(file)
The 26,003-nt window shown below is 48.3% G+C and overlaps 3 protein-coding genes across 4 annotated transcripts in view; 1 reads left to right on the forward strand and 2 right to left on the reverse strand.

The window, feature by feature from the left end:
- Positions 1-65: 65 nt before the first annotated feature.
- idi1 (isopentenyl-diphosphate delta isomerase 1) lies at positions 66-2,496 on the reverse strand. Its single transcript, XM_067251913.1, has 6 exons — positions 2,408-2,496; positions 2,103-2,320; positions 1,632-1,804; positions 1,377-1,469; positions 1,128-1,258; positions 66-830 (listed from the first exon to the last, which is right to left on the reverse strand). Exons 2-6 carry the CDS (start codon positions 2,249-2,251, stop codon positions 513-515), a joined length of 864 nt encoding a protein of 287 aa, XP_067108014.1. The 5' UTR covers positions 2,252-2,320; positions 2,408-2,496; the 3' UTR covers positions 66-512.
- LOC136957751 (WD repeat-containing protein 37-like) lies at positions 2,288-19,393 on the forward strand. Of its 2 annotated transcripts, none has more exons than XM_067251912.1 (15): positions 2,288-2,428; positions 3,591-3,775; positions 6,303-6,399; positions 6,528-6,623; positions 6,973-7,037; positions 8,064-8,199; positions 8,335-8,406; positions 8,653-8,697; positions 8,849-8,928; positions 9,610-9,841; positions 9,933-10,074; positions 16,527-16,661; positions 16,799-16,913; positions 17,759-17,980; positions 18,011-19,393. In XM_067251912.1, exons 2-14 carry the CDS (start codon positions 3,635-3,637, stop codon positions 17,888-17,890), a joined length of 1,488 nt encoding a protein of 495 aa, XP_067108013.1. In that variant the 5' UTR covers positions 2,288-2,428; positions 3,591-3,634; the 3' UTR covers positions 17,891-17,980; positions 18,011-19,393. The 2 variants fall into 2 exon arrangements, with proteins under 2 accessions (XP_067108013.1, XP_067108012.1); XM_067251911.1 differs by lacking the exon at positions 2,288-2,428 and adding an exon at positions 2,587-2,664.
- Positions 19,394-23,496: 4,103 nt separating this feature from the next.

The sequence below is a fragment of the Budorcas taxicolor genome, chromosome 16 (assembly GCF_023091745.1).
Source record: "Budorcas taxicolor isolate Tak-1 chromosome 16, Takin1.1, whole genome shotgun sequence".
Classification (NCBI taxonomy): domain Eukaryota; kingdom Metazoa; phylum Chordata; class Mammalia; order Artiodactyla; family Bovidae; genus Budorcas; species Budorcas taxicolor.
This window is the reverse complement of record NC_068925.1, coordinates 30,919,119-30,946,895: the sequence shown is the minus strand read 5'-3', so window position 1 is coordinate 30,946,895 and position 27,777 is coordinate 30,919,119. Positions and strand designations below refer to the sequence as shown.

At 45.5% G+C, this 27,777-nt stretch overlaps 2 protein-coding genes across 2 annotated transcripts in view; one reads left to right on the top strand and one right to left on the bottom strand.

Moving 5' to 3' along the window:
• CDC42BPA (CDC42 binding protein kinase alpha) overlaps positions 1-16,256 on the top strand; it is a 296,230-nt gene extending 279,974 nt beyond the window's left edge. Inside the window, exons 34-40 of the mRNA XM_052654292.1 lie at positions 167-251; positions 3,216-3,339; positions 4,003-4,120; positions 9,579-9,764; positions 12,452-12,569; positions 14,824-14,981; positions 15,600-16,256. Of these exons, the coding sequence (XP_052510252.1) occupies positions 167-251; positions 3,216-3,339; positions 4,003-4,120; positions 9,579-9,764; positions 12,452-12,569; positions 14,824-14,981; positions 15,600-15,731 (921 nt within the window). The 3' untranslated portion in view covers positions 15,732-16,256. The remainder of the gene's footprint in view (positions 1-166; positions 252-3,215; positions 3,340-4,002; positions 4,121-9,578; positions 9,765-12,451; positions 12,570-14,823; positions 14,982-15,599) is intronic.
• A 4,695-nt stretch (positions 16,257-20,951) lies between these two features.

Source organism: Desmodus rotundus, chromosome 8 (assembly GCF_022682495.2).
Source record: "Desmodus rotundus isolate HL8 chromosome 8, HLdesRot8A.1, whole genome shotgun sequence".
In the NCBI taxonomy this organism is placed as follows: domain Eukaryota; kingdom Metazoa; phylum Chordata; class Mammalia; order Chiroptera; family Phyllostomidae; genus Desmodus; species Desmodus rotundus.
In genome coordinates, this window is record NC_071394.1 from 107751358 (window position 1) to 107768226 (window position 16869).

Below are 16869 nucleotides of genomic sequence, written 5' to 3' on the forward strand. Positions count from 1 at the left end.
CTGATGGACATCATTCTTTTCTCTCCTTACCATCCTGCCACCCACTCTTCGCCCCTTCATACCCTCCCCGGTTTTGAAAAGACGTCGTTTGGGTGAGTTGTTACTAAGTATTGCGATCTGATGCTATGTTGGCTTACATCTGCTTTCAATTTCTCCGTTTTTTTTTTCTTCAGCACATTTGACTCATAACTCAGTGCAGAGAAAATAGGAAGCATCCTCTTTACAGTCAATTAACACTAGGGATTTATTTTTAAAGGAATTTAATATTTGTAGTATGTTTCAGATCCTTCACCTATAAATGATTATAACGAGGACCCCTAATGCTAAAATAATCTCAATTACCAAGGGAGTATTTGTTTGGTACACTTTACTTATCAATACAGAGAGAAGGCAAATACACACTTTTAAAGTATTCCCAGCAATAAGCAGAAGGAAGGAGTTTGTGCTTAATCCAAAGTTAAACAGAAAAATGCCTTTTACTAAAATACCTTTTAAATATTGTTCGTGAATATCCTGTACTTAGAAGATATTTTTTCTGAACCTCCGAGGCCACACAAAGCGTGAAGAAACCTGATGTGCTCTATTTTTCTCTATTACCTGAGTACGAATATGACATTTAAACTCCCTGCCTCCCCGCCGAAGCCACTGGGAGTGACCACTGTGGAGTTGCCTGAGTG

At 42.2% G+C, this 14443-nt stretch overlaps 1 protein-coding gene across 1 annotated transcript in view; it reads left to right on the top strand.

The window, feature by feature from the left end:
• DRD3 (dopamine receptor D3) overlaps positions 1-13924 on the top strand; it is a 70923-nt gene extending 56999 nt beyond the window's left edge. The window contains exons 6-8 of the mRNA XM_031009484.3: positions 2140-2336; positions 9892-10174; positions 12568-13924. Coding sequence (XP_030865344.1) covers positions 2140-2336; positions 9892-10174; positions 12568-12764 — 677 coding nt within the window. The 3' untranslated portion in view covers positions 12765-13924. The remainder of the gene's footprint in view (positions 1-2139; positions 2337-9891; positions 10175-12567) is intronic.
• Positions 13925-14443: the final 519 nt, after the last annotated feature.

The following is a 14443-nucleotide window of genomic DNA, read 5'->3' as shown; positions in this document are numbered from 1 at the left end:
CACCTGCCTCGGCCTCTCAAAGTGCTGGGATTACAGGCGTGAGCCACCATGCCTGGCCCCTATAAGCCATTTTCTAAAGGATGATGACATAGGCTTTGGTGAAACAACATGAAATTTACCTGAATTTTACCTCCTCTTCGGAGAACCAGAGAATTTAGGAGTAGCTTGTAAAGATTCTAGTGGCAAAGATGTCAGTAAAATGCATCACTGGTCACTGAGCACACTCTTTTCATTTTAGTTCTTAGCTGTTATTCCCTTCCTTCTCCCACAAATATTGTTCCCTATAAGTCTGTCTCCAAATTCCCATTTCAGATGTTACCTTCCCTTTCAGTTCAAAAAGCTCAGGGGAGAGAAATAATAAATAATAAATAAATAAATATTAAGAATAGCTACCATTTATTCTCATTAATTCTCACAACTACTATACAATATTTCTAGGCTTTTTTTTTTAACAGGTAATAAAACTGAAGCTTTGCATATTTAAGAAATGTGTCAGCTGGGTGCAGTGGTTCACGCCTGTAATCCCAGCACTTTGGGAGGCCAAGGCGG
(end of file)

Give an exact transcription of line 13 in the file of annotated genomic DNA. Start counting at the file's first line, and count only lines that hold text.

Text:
• CDC42BPA (CDC42 binding protein kinase alpha) overlaps positions 1-16,256 on the top strand; it is a 296,230-nt gene extending 279,974 nt beyond the window's left edge. Inside the window, exons 34-40 of the mRNA XM_052654292.1 lie at positions 167-251; positions 3,216-3,339; positions 4,003-4,120; positions 9,579-9,764; positions 12,452-12,569; positions 14,824-14,981; positions 15,600-16,256. Of these exons, the coding sequence (XP_052510252.1) occupies positions 167-251; positions 3,216-3,339; positions 4,003-4,120; positions 9,579-9,764; positions 12,452-12,569; positions 14,824-14,981; positions 15,600-15,731 (921 nt within the window). The 3' untranslated portion in view covers positions 15,732-16,256. The remainder of the gene's footprint in view (positions 1-166; positions 252-3,215; positions 3,340-4,002; positions 4,121-9,578; positions 9,765-12,451; positions 12,570-14,823; positions 14,982-15,599) is intronic.